• International Convention for the Prevention of Pollution of the Sea by Oil, London 1954, 1962 and 1969.
  • International Convention on Civil Liability for Oil Pollution Damage (CLC), Brussels, 1969, 1976,1984 and 1992.
  • International Convention on the Establishment of an International Fund for Compensation for Oil Pollution Damage(FUND)1971 and 1992, Brussels, 1971/1992.
  • International Convention on Liability and Compensation for Damage in Connection with the Carriage of Hazardous and Noxious Substances by Sea (HNS), London, 1996.
  • International Convention on Oil Pollution Preparedness, Response and Co-operation (OPRC), London, 1990.
  • International Convention Relating to Intervention on the High Seas in Cases of Oil Pollution Casualties Intervention Convention, Brussels, 1969.
  • Protocol on Preparedness, Response and Co-operation to Pollution Incidents by Hazardous and Noxious Substances OPRC-HNS Protocol, London, 2000.
  • United Nations Convention on the Law of the Sea LOS Convention, Montego Bay, 1982.
  • Convention for the Protection and Development of the Marine Environment and Coastal Region of the Mediterranean Sea Barcelona Convention, Barcelona, 1976.

Water Resources

Hydrological Cycle

The energy of the sun results in the atmosphere holding water. In the tropics this water can reach saturation. Any change in pressure or a fall in temperature will cause this water to precipitate. Water circulates due to the Earth's rotation and wind systems. When it precipitates over land, water enters the terrestrial water cycle. The latitude, altitude, and topography of the terrain determines whether the water returns rapidly to the sea in rivers or is stored temporarily or for long periods.

The Hydrosphere

The hydrosphere is a generic term for all the water on Earth. It includes underground water, mobile and immobile surface water, and atmospheric water. 2.5% of global water is not salinised, and is generally referred to as fresh water. Of this, 68.9% is locked up in frozen ice or snow.

Water Storage in the Hydrosphere

The hydrosphere is a generic term for all the water on Earth. It includes underground water, mobile and immobile surface water, and atmospheric water. 2.5% of global water is not salinised, and is generally referred to as fresh water. Of this, 68.9% is locked up in frozen ice or snow.

Here is a list of water storages in the hydrosphere, and their approximate retention (turnover) times - the time a molecule is likely to be retained before re-entering the hydrocycle in another phase.

Water storage Retention time (years)
Polar ice caps 10k
Permafrost ice 10k
Oceans 2.5k
Groundwater 1.5k
Mountain glaciers 1.5k
Large lakes 17
Bogs (swamps) 5
Upper soil moisture 1
Atmospheric moisture 0.03
Rivers 0.04

Water Sustainability

Water is an essential part of life, and may be easily wasted or contaminated if poorly managed. It is also a breeding ground for disease and disease vectors, such as the mosquito. Diseases such as hepititus and cholera are transmitted through dirty water. Many parasites exist in water used by human populations.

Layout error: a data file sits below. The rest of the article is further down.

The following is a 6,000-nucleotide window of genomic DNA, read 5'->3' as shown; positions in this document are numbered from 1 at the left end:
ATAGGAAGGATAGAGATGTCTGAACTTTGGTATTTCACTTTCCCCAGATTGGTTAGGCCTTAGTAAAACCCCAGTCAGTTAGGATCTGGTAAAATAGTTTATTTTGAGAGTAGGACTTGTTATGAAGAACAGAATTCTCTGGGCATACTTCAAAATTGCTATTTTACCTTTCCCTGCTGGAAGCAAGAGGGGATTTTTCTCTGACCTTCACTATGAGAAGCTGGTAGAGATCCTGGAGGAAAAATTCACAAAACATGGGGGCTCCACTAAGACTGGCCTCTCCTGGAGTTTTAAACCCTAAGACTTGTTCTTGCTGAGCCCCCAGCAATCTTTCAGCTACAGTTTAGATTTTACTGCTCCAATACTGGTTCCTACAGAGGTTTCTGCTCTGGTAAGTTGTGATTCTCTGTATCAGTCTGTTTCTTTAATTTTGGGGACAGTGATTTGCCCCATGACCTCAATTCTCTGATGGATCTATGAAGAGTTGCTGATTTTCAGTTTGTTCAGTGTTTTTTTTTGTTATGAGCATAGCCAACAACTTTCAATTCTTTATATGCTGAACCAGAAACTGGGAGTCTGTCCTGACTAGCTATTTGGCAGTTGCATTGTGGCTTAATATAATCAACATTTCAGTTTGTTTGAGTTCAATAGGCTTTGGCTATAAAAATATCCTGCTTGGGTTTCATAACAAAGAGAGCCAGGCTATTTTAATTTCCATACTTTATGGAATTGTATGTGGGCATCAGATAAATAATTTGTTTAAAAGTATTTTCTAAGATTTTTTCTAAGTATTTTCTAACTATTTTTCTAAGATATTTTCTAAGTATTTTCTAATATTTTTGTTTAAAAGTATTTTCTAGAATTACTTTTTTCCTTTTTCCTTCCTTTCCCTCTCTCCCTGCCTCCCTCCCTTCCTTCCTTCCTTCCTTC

Human industry uses a large amount of water, and can cause serious contamination of drinking and agricultural water through effluents of both organic and inorganic nature. Examples of these are heavy metals and sewerage emissions into rivers. Another major cause of water pollution is agriculture, which can cause large quantities of pesticides and fertilser to enter inland water resources. Excessive fertiliser leads to eutrophication, which is the occurrence of algal blooms on the surface of lakes and rivers, which rob the underwater ecosystem of light, and as a result oxygen due to lack of photosynthesis.

As the human population continues to grow, water has become a major limiting factor on development in many countries, in particular LEDCs (less economically developed countries), although some MEDCs (more economically developed countries), such as the USA and Australia, are experiencing water scarcity as a severely limiting factor in economic sustainability.

There is a huge discrepancy in use of water resources between countries, but it should be remembered that scarcity is a more meaningful measure of sustainability than consumption. One issue that needs addressing is the externalisation of rich countries' water problems by the exportation of water-intensive practices, such as manufacturing, to countries with water scarcity. An example of this is the advent of fastfood involving meat products in countries such as India, leading to resources, such as water and farmland, being inefficiently used. The amount of nutritional value in a hamburger makes it a poor use of resources compared to cereal crops.

Content © Renewable.Media. All rights reserved. Created : June 23, 2015 Last updated :May 13, 2016